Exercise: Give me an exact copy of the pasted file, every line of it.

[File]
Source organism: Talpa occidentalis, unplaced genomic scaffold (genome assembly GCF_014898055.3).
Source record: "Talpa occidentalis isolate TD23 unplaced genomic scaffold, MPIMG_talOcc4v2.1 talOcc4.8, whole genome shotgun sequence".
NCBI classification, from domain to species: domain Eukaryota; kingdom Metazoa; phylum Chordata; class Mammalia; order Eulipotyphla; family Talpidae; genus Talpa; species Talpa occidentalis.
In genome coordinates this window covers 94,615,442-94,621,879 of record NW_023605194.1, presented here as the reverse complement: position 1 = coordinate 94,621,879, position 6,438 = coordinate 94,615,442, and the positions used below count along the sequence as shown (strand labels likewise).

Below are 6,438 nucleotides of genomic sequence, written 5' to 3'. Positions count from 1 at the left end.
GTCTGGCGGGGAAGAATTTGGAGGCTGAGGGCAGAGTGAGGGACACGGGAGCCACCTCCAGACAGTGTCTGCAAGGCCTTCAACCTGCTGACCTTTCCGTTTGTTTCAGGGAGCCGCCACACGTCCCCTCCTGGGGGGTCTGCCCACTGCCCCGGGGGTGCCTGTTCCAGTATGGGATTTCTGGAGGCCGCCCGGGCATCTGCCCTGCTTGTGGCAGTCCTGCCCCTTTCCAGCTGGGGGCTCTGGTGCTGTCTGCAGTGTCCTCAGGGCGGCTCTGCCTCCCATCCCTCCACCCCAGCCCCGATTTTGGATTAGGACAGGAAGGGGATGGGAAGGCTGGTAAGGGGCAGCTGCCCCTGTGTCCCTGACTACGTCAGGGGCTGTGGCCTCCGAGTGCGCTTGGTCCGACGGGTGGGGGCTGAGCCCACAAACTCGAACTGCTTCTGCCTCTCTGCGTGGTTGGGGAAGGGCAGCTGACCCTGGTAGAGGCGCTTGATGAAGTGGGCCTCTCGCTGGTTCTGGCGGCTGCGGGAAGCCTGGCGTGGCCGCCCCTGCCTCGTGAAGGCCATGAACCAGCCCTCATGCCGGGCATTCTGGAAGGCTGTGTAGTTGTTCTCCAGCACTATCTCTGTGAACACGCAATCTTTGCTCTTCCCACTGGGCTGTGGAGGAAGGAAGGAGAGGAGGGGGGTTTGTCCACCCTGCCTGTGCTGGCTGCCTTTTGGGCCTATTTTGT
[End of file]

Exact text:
Source organism: Talpa occidentalis, unplaced genomic scaffold (genome assembly GCF_014898055.3).
Source record: "Talpa occidentalis isolate TD23 unplaced genomic scaffold, MPIMG_talOcc4v2.1 talOcc4.8, whole genome shotgun sequence".
NCBI classification, from domain to species: domain Eukaryota; kingdom Metazoa; phylum Chordata; class Mammalia; order Eulipotyphla; family Talpidae; genus Talpa; species Talpa occidentalis.
In genome coordinates this window covers 94,615,442-94,621,879 of record NW_023605194.1, presented here as the reverse complement: position 1 = coordinate 94,621,879, position 6,438 = coordinate 94,615,442, and the positions used below count along the sequence as shown (strand labels likewise).

Below are 6,438 nucleotides of genomic sequence, written 5' to 3'. Positions count from 1 at the left end.
GTCTGGCGGGGAAGAATTTGGAGGCTGAGGGCAGAGTGAGGGACACGGGAGCCACCTCCAGACAGTGTCTGCAAGGCCTTCAACCTGCTGACCTTTCCGTTTGTTTCAGGGAGCCGCCACACGTCCCCTCCTGGGGGGTCTGCCCACTGCCCCGGGGGTGCCTGTTCCAGTATGGGATTTCTGGAGGCCGCCCGGGCATCTGCCCTGCTTGTGGCAGTCCTGCCCCTTTCCAGCTGGGGGCTCTGGTGCTGTCTGCAGTGTCCTCAGGGCGGCTCTGCCTCCCATCCCTCCACCCCAGCCCCGATTTTGGATTAGGACAGGAAGGGGATGGGAAGGCTGGTAAGGGGCAGCTGCCCCTGTGTCCCTGACTACGTCAGGGGCTGTGGCCTCCGAGTGCGCTTGGTCCGACGGGTGGGGGCTGAGCCCACAAACTCGAACTGCTTCTGCCTCTCTGCGTGGTTGGGGAAGGGCAGCTGACCCTGGTAGAGGCGCTTGATGAAGTGGGCCTCTCGCTGGTTCTGGCGGCTGCGGGAAGCCTGGCGTGGCCGCCCCTGCCTCGTGAAGGCCATGAACCAGCCCTCATGCCGGGCATTCTGGAAGGCTGTGTAGTTGTTCTCCAGCACTATCTCTGTGAACACGCAATCTTTGCTCTTCCCACTGGGCTGTGGAGGAAGGAAGGAGAGGAGGGGGGTTTGTCCACCCTGCCTGTGCTGGCTGCCTTTTGGGCCTATTTTGT